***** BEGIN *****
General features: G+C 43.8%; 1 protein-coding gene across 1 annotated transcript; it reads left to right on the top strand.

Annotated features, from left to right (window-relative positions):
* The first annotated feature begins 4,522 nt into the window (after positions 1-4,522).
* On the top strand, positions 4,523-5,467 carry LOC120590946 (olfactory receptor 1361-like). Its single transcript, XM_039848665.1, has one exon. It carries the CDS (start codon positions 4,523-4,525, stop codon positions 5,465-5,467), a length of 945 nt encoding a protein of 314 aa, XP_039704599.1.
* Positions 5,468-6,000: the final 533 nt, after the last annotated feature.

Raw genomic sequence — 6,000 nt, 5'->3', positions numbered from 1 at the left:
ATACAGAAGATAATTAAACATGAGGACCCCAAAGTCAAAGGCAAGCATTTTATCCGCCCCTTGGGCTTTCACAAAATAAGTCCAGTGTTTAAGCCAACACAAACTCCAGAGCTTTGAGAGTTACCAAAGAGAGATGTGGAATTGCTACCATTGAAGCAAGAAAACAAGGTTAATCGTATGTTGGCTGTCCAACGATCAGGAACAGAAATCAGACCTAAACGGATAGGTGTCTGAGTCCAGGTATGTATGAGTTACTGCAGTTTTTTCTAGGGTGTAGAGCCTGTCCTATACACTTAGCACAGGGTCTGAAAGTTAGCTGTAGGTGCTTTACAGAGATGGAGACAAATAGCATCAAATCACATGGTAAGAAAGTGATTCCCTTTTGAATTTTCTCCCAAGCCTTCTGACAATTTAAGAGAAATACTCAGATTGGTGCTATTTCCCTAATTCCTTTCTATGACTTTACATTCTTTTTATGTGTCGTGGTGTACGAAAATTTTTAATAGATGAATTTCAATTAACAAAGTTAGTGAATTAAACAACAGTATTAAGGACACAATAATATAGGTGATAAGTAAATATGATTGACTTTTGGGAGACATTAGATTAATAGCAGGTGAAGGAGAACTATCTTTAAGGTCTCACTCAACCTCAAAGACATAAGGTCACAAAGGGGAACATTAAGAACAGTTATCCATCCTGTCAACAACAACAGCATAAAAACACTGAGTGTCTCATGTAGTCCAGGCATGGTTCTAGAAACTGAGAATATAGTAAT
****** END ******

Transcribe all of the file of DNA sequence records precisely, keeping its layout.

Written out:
General features: G+C 43.8%; 1 protein-coding gene across 1 annotated transcript; it reads left to right on the top strand.

Annotated features, from left to right (window-relative positions):
* The first annotated feature begins 4,522 nt into the window (after positions 1-4,522).
* On the top strand, positions 4,523-5,467 carry LOC120590946 (olfactory receptor 1361-like). Its single transcript, XM_039848665.1, has one exon. It carries the CDS (start codon positions 4,523-4,525, stop codon positions 5,465-5,467), a length of 945 nt encoding a protein of 314 aa, XP_039704599.1.
* Positions 5,468-6,000: the final 533 nt, after the last annotated feature.

Raw genomic sequence — 6,000 nt, 5'->3', positions numbered from 1 at the left:
ATACAGAAGATAATTAAACATGAGGACCCCAAAGTCAAAGGCAAGCATTTTATCCGCCCCTTGGGCTTTCACAAAATAAGTCCAGTGTTTAAGCCAACACAAACTCCAGAGCTTTGAGAGTTACCAAAGAGAGATGTGGAATTGCTACCATTGAAGCAAGAAAACAAGGTTAATCGTATGTTGGCTGTCCAACGATCAGGAACAGAAATCAGACCTAAACGGATAGGTGTCTGAGTCCAGGTATGTATGAGTTACTGCAGTTTTTTCTAGGGTGTAGAGCCTGTCCTATACACTTAGCACAGGGTCTGAAAGTTAGCTGTAGGTGCTTTACAGAGATGGAGACAAATAGCATCAAATCACATGGTAAGAAAGTGATTCCCTTTTGAATTTTCTCCCAAGCCTTCTGACAATTTAAGAGAAATACTCAGATTGGTGCTATTTCCCTAATTCCTTTCTATGACTTTACATTCTTTTTATGTGTCGTGGTGTACGAAAATTTTTAATAGATGAATTTCAATTAACAAAGTTAGTGAATTAAACAACAGTATTAAGGACACAATAATATAGGTGATAAGTAAATATGATTGACTTTTGGGAGACATTAGATTAATAGCAGGTGAAGGAGAACTATCTTTAAGGTCTCACTCAACCTCAAAGACATAAGGTCACAAAGGGGAACATTAAGAACAGTTATCCATCCTGTCAACAACAACAGCATAAAAACACTGAGTGTCTCATGTAGTCCAGGCATGGTTCTAGAAACTGAGAATATAGTAAT